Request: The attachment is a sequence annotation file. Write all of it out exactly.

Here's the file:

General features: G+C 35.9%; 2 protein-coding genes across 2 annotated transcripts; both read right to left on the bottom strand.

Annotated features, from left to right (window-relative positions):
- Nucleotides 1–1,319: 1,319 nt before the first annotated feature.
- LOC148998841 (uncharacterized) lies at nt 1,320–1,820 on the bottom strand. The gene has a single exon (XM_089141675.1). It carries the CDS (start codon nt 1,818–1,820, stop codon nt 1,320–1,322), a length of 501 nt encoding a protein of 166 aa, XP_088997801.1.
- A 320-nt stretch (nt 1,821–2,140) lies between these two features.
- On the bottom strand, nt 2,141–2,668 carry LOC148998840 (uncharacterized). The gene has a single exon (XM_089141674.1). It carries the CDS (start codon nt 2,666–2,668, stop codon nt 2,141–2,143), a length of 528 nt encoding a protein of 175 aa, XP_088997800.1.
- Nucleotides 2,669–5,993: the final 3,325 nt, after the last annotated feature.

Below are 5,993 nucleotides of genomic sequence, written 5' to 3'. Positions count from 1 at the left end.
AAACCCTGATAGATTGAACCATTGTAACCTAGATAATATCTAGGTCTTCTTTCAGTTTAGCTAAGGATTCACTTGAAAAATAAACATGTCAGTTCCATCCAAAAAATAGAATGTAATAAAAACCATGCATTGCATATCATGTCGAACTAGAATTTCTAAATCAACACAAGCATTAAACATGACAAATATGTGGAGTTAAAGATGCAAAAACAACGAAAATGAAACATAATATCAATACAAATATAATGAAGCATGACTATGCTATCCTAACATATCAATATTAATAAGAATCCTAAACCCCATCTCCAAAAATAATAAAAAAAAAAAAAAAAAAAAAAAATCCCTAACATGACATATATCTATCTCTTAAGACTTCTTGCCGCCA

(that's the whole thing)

General features: G+C 35.9%; 2 protein-coding genes across 2 annotated transcripts; both read right to left on the bottom strand.

Annotated features, from left to right (window-relative positions):
- Nucleotides 1–1,319: 1,319 nt before the first annotated feature.
- LOC148998841 (uncharacterized) lies at nt 1,320–1,820 on the bottom strand. The gene has a single exon (XM_089141675.1). It carries the CDS (start codon nt 1,818–1,820, stop codon nt 1,320–1,322), a length of 501 nt encoding a protein of 166 aa, XP_088997801.1.
- A 320-nt stretch (nt 1,821–2,140) lies between these two features.
- On the bottom strand, nt 2,141–2,668 carry LOC148998840 (uncharacterized). The gene has a single exon (XM_089141674.1). It carries the CDS (start codon nt 2,666–2,668, stop codon nt 2,141–2,143), a length of 528 nt encoding a protein of 175 aa, XP_088997800.1.
- Nucleotides 2,669–5,993: the final 3,325 nt, after the last annotated feature.

Below are 5,993 nucleotides of genomic sequence, written 5' to 3'. Positions count from 1 at the left end.
AAACCCTGATAGATTGAACCATTGTAACCTAGATAATATCTAGGTCTTCTTTCAGTTTAGCTAAGGATTCACTTGAAAAATAAACATGTCAGTTCCATCCAAAAAATAGAATGTAATAAAAACCATGCATTGCATATCATGTCGAACTAGAATTTCTAAATCAACACAAGCATTAAACATGACAAATATGTGGAGTTAAAGATGCAAAAACAACGAAAATGAAACATAATATCAATACAAATATAATGAAGCATGACTATGCTATCCTAACATATCAATATTAATAAGAATCCTAAACCCCATCTCCAAAAATAATAAAAAAAAAAAAAAAAAAAAAAAATCCCTAACATGACATATATCTATCTCTTAAGACTTCTTGCCGCCA